were going up their last hill, Anne found herself all at once addressed by Captain Wentworth. In a low, cautious voice, he said,
"I have been considering what we had best do. She must not appear at first. She could not stand it. I have been thinking whether you had not better remain in the carriage with her, while I go in and break it to Mr. and Mrs. Musgrove. Do you think this a good plan?"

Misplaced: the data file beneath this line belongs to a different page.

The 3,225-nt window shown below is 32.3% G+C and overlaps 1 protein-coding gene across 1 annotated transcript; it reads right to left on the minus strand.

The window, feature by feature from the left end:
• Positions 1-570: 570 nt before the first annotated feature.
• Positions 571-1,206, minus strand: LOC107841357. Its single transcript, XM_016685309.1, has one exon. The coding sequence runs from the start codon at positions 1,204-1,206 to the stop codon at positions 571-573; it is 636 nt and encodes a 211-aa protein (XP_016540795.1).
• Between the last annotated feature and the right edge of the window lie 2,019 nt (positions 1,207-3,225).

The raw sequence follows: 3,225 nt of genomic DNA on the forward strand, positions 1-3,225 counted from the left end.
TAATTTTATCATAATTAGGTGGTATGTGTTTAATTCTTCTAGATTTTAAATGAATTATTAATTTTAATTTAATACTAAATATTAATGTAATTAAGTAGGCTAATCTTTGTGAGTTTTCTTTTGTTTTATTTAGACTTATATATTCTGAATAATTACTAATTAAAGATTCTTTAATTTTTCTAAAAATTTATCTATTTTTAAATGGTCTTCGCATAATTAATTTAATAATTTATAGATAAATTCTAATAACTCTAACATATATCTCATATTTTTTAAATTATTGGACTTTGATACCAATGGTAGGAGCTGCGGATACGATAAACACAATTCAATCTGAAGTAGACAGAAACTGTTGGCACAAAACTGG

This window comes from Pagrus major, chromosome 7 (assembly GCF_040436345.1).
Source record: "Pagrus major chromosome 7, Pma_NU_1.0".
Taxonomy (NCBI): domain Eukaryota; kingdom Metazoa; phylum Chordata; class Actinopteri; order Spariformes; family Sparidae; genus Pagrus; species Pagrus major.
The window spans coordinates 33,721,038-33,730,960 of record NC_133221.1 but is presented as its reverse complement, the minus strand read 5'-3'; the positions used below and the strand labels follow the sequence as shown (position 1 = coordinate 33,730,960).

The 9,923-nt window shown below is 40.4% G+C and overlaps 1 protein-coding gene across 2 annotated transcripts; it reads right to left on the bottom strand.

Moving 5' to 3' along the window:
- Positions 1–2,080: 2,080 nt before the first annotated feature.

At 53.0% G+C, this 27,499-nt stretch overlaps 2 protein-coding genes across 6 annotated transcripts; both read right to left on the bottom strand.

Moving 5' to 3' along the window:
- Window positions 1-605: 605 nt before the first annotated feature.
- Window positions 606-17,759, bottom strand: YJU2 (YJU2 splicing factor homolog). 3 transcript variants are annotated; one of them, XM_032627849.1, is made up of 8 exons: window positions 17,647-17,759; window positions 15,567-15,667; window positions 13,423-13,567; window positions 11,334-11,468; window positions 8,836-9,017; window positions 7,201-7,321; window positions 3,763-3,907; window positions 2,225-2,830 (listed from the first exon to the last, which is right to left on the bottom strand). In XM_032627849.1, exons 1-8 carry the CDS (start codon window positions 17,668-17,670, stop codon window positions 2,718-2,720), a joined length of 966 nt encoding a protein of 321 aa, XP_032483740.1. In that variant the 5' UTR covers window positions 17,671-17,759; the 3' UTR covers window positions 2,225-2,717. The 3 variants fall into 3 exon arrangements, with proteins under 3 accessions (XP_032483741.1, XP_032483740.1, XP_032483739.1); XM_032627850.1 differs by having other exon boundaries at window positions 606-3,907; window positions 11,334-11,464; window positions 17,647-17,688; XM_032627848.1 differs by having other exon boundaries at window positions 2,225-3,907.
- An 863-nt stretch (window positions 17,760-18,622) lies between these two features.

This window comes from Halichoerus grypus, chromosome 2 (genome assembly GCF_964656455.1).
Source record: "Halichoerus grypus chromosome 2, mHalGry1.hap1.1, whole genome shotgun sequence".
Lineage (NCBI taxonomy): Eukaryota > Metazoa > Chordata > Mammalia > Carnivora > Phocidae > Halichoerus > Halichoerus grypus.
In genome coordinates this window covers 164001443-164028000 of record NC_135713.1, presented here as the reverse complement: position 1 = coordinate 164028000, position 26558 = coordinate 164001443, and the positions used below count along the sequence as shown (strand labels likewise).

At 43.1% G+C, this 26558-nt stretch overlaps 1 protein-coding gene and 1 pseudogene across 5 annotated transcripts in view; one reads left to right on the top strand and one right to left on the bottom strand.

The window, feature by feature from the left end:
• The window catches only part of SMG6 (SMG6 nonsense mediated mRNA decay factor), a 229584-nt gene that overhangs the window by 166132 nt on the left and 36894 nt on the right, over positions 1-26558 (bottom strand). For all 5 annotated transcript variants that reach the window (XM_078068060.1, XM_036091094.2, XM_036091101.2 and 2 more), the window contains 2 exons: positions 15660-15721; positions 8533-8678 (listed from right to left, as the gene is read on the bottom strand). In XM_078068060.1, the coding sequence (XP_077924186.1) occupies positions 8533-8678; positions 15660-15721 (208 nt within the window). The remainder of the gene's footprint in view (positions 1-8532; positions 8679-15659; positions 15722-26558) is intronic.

She did: he was satisfied, and said no more. But the remembrance of the appeal remained a pleasure to her—as a proof of friendship, and of deference for her judgment, a great pleasure; and when it became a sort of parting proof, its value did not lessen.
When the distressing communication at Uppercrass was over, and he had seen